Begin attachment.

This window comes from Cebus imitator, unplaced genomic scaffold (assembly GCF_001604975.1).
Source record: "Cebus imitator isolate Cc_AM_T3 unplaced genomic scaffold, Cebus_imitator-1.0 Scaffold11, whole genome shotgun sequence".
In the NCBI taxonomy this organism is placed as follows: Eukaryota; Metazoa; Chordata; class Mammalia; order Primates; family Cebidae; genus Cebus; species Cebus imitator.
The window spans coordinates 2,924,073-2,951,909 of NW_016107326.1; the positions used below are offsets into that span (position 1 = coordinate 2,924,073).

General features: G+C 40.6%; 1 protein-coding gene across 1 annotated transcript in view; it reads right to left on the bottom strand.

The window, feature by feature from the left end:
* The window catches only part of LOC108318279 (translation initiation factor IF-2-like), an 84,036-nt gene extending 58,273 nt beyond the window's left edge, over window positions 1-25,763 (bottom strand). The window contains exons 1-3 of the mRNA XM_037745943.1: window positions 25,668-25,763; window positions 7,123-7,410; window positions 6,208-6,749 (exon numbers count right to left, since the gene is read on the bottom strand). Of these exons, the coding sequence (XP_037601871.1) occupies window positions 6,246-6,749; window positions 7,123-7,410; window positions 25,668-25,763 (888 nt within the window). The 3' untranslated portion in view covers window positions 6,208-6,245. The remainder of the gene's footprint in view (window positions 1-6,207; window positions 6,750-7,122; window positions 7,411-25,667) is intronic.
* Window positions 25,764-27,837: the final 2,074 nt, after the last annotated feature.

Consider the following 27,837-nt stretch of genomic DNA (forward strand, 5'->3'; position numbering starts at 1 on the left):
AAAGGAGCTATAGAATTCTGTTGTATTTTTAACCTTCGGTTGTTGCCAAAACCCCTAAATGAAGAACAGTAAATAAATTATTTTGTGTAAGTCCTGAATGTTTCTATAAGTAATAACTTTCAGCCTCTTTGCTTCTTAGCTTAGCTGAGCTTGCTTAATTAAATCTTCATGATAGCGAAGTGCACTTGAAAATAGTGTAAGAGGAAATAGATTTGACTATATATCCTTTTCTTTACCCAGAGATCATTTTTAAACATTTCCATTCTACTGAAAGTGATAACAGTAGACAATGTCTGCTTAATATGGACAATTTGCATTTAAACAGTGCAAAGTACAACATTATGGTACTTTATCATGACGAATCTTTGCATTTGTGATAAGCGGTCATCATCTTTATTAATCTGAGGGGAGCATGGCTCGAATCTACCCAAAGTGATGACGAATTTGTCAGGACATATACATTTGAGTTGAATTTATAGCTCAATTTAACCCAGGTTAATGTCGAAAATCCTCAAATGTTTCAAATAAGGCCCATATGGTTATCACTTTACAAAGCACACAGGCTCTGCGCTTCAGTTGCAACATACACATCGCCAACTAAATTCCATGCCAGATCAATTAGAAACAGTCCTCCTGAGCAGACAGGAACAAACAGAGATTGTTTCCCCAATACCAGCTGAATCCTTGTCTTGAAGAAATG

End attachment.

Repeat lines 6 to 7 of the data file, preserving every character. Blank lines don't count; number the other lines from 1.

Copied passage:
The window, feature by feature from the left end:
* The window catches only part of LOC108318279 (translation initiation factor IF-2-like), an 84,036-nt gene extending 58,273 nt beyond the window's left edge, over window positions 1-25,763 (bottom strand). The window contains exons 1-3 of the mRNA XM_037745943.1: window positions 25,668-25,763; window positions 7,123-7,410; window positions 6,208-6,749 (exon numbers count right to left, since the gene is read on the bottom strand). Of these exons, the coding sequence (XP_037601871.1) occupies window positions 6,246-6,749; window positions 7,123-7,410; window positions 25,668-25,763 (888 nt within the window). The 3' untranslated portion in view covers window positions 6,208-6,245. The remainder of the gene's footprint in view (window positions 1-6,207; window positions 6,750-7,122; window positions 7,411-25,667) is intronic.